This catalogue accompanies an exhibition dedicated to the influence of Italian art on Dürer's engraving. It presents a fascinating juxtaposition between prints, classical sculpture masterpieces from the Mantua collections, in the footsteps of Mantegna and Leonardo.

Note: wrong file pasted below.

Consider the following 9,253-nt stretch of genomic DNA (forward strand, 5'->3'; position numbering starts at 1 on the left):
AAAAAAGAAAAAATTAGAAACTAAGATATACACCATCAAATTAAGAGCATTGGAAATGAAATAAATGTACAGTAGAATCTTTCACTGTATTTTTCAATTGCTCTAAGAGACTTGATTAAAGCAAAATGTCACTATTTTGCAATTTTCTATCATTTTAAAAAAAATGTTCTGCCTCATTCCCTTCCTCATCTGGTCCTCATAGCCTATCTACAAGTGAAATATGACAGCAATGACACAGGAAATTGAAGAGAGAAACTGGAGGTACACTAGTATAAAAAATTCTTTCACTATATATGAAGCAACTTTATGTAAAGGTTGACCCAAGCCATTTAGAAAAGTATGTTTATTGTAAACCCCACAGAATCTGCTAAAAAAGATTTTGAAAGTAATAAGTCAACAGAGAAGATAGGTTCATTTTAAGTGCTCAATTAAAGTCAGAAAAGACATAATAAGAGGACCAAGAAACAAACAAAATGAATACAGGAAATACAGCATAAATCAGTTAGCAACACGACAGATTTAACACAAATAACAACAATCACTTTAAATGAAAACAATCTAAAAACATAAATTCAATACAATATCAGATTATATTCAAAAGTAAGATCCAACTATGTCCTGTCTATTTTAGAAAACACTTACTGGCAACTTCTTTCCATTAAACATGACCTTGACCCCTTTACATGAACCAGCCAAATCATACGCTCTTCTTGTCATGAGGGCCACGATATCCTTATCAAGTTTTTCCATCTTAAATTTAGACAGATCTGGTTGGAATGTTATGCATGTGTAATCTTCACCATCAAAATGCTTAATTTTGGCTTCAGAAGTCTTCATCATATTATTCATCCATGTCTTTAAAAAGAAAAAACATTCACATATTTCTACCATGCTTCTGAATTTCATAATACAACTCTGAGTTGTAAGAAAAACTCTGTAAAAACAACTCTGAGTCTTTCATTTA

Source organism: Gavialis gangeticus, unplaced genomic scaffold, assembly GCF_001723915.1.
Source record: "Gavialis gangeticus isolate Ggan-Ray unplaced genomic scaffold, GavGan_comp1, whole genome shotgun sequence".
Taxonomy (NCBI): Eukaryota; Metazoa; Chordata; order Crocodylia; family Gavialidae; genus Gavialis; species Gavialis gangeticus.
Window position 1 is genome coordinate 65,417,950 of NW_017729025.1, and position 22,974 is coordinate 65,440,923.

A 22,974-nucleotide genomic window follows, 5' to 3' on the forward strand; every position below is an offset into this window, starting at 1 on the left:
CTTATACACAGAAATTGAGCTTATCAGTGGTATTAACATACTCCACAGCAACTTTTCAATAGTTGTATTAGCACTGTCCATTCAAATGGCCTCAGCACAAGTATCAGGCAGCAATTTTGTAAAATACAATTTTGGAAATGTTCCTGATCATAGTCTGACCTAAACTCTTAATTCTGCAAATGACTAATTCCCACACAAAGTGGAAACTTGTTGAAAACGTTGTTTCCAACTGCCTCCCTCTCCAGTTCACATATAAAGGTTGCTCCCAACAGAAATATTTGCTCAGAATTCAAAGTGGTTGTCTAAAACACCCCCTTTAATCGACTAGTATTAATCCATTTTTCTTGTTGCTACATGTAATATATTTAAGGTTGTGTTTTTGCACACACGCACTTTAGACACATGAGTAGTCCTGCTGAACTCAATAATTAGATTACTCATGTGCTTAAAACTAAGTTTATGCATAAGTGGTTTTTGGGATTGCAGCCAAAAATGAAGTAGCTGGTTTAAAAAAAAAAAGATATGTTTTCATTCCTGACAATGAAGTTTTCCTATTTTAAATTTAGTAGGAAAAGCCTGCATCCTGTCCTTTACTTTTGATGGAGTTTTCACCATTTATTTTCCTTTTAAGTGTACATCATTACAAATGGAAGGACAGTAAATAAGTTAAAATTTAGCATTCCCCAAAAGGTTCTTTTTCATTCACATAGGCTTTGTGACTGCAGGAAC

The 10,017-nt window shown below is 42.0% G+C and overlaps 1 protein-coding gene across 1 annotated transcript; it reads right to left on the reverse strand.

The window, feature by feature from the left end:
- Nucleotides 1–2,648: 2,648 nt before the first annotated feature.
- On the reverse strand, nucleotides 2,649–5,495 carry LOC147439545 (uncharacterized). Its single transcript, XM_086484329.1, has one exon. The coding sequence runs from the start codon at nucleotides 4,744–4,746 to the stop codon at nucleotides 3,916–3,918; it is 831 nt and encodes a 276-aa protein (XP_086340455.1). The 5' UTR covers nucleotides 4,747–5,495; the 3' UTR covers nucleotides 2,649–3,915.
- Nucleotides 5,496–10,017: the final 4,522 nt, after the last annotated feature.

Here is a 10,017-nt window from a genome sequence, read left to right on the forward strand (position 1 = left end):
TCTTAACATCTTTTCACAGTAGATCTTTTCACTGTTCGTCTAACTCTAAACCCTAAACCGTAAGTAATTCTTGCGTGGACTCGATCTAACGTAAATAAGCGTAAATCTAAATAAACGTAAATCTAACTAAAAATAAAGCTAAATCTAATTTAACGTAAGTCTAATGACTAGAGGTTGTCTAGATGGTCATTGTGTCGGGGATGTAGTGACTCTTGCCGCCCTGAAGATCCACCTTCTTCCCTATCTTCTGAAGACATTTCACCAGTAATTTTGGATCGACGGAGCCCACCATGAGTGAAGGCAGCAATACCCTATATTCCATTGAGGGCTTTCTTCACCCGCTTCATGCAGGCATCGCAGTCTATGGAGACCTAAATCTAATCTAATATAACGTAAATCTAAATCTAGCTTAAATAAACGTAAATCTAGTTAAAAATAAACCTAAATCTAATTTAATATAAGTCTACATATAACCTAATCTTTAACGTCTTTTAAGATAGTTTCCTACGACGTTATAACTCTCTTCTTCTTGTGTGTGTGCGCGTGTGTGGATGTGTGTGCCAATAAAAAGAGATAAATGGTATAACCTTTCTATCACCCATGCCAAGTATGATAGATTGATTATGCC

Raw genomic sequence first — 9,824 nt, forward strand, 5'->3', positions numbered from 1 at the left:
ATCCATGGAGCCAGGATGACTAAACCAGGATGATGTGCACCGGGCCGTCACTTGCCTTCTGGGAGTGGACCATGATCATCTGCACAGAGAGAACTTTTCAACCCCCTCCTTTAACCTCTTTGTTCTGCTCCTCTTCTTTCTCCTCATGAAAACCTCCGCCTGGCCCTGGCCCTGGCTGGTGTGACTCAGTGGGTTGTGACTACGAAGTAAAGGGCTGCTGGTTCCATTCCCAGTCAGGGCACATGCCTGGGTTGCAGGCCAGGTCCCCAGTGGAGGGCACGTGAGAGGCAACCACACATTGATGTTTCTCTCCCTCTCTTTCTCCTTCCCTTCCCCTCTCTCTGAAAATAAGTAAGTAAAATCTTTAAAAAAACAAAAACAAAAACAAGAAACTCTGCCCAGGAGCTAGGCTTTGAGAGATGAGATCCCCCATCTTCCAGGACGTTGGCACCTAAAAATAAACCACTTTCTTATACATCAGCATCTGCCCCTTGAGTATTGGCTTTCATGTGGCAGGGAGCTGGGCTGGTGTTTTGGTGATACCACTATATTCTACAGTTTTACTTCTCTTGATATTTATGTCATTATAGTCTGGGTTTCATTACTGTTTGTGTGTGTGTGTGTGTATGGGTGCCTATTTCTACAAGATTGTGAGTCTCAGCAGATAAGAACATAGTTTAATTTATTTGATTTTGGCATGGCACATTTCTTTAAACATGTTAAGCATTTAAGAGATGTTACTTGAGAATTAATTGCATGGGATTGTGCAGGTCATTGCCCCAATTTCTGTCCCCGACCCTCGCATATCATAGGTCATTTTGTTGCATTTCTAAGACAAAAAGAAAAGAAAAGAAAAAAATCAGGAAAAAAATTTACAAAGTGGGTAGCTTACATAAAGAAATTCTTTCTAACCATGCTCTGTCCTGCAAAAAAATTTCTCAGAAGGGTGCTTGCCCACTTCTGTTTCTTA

With two documented trips to Venice, once in 1494 and then again in 1506, we can only speculate on how many other Italian cities the German artist visited (Mantua? Milan?) as evidenced by his correspondence with Pirckheimer. The essays in the catalogue and the annotated entries on the engravings, which are mostly from the Vienna collection, confirm the acquisition of the studies on the role of antiquity and engravings by Andrea Mantegna during his studies in Nuremberg, as testified by the conception of Triumphs of Maximilian. The comparison with Jacopo de’ Barbari, the most prominent Venetian engraver of the time, is inevitable, different prints of the two artists are compared acknowledging the inspiration from Leonardo’s work. A section is dedicated to the evolution of portraits through the examination of notable examples. A rich collection of masterpieces reveals how Dürer’s engravings have been a source of inspiration for modern and contemporary artists such as Anselm Kiefer, with his dark and mysterious Melancholia.